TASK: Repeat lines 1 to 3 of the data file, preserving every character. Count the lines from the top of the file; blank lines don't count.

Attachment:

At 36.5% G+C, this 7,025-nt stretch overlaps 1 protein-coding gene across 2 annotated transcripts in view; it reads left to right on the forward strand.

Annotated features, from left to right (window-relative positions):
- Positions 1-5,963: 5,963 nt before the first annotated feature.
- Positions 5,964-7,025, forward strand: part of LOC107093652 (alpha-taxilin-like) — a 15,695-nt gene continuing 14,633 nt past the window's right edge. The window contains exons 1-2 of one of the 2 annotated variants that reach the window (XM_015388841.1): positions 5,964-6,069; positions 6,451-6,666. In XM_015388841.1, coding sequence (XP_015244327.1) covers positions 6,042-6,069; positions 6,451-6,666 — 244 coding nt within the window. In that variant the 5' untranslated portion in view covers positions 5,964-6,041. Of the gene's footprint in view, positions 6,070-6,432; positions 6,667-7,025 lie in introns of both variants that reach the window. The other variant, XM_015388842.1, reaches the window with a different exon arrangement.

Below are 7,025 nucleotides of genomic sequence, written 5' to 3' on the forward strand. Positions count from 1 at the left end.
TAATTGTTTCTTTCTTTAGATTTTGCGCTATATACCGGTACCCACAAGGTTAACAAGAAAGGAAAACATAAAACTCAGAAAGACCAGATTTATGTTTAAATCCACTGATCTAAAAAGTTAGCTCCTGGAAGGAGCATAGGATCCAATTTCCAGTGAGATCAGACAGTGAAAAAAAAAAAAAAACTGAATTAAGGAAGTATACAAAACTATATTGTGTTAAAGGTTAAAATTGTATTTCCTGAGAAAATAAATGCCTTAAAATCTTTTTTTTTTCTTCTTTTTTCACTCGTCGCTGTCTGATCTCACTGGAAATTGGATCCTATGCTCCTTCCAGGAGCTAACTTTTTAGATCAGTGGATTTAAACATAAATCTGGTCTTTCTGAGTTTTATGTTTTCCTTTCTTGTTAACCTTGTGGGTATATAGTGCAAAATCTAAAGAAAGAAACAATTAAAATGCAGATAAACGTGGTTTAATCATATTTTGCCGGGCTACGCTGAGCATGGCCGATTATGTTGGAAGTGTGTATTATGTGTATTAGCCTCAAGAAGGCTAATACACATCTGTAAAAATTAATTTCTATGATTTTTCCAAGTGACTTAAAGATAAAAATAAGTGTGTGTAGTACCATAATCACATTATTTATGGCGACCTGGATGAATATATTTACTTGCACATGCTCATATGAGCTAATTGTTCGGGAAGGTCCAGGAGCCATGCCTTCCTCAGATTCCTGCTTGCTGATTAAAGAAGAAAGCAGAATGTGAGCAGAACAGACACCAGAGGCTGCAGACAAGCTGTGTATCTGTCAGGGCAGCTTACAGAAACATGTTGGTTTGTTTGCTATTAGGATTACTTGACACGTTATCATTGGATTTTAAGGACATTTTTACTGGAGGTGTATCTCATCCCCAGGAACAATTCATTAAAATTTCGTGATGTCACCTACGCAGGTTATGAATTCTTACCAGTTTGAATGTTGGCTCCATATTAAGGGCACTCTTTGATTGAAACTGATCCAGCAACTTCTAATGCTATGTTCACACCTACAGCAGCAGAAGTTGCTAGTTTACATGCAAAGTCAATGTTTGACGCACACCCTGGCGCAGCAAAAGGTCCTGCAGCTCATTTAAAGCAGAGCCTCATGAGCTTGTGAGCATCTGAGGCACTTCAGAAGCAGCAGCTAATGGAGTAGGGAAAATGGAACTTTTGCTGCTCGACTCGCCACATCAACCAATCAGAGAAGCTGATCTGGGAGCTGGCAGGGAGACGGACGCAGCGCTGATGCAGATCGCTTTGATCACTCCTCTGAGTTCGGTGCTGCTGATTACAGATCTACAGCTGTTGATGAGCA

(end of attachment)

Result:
At 36.5% G+C, this 7,025-nt stretch overlaps 1 protein-coding gene across 2 annotated transcripts in view; it reads left to right on the forward strand.

Annotated features, from left to right (window-relative positions):
- Positions 1-5,963: 5,963 nt before the first annotated feature.